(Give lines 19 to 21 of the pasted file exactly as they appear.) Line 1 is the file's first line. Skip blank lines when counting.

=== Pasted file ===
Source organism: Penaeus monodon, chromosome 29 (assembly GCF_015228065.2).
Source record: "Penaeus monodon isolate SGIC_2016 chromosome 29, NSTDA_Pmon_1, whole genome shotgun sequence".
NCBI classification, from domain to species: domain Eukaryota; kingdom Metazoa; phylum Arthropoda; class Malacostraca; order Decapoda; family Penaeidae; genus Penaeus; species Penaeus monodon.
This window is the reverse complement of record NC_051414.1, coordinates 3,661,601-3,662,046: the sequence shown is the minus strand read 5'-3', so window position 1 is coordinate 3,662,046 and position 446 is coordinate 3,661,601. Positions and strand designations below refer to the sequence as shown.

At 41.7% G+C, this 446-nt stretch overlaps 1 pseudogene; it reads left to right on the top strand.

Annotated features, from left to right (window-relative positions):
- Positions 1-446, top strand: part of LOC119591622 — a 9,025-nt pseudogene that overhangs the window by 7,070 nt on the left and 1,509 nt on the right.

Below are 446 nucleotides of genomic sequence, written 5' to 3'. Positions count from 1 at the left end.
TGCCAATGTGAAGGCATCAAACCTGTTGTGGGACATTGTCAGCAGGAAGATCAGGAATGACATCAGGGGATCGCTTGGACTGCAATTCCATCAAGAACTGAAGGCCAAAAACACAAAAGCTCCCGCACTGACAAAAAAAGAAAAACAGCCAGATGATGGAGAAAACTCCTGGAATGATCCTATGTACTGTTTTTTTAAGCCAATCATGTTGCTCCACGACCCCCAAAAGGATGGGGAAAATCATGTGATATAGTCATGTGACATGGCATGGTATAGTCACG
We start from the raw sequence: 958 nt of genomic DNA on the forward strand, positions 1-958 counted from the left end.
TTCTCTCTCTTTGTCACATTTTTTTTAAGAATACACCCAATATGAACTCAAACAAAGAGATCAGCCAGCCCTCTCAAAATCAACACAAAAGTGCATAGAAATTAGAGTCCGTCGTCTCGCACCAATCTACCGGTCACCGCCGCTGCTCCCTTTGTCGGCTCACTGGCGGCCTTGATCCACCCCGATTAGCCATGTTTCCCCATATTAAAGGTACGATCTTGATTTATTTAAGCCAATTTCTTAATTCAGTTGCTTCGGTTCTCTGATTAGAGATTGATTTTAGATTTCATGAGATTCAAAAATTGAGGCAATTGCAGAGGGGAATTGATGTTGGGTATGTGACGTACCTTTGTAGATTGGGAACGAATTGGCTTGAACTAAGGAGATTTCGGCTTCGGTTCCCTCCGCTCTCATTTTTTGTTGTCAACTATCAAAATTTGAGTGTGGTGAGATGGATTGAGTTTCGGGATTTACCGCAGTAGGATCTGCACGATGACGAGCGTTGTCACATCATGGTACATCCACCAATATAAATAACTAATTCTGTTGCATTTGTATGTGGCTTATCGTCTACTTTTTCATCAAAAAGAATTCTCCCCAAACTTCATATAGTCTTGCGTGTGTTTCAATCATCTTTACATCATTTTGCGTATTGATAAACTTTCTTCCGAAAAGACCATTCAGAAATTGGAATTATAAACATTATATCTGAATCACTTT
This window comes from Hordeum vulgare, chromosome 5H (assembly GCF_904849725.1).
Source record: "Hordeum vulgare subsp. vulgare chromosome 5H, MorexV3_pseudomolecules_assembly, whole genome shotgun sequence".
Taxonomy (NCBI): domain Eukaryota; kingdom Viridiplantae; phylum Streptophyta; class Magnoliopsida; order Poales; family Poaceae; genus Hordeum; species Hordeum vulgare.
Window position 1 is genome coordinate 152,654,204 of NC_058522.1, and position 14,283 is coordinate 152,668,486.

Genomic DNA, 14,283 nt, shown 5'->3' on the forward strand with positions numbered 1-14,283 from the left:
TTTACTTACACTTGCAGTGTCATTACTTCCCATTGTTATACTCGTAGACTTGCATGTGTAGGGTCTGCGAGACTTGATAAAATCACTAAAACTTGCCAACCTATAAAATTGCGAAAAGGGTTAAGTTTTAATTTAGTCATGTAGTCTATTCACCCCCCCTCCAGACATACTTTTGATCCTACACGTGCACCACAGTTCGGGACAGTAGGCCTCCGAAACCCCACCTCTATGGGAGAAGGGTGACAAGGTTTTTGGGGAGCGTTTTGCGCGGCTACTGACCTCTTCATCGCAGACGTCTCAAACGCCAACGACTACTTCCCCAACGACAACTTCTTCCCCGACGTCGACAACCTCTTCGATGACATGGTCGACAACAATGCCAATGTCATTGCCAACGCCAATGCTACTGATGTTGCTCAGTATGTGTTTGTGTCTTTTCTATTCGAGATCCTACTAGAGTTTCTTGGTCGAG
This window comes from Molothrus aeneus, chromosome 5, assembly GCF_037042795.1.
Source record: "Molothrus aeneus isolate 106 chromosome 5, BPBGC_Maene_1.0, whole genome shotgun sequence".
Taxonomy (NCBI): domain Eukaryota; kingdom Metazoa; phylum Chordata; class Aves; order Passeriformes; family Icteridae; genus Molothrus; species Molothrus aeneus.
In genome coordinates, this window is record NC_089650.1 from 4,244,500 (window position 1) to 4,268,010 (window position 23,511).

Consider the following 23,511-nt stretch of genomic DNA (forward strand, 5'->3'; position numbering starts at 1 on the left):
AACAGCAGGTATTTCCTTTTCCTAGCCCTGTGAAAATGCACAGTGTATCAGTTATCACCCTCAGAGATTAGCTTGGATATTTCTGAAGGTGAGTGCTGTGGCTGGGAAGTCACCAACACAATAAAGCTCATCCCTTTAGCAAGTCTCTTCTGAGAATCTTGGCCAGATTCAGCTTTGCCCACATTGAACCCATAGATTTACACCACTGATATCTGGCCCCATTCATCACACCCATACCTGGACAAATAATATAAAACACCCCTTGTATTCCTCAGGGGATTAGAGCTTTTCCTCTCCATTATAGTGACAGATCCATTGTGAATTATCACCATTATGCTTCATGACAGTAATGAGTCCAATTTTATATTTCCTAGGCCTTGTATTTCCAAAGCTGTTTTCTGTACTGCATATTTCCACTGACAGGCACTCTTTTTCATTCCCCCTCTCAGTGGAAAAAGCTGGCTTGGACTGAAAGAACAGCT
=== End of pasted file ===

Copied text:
Source record: "Molothrus aeneus isolate 106 chromosome 5, BPBGC_Maene_1.0, whole genome shotgun sequence".
Taxonomy (NCBI): domain Eukaryota; kingdom Metazoa; phylum Chordata; class Aves; order Passeriformes; family Icteridae; genus Molothrus; species Molothrus aeneus.
In genome coordinates, this window is record NC_089650.1 from 4,244,500 (window position 1) to 4,268,010 (window position 23,511).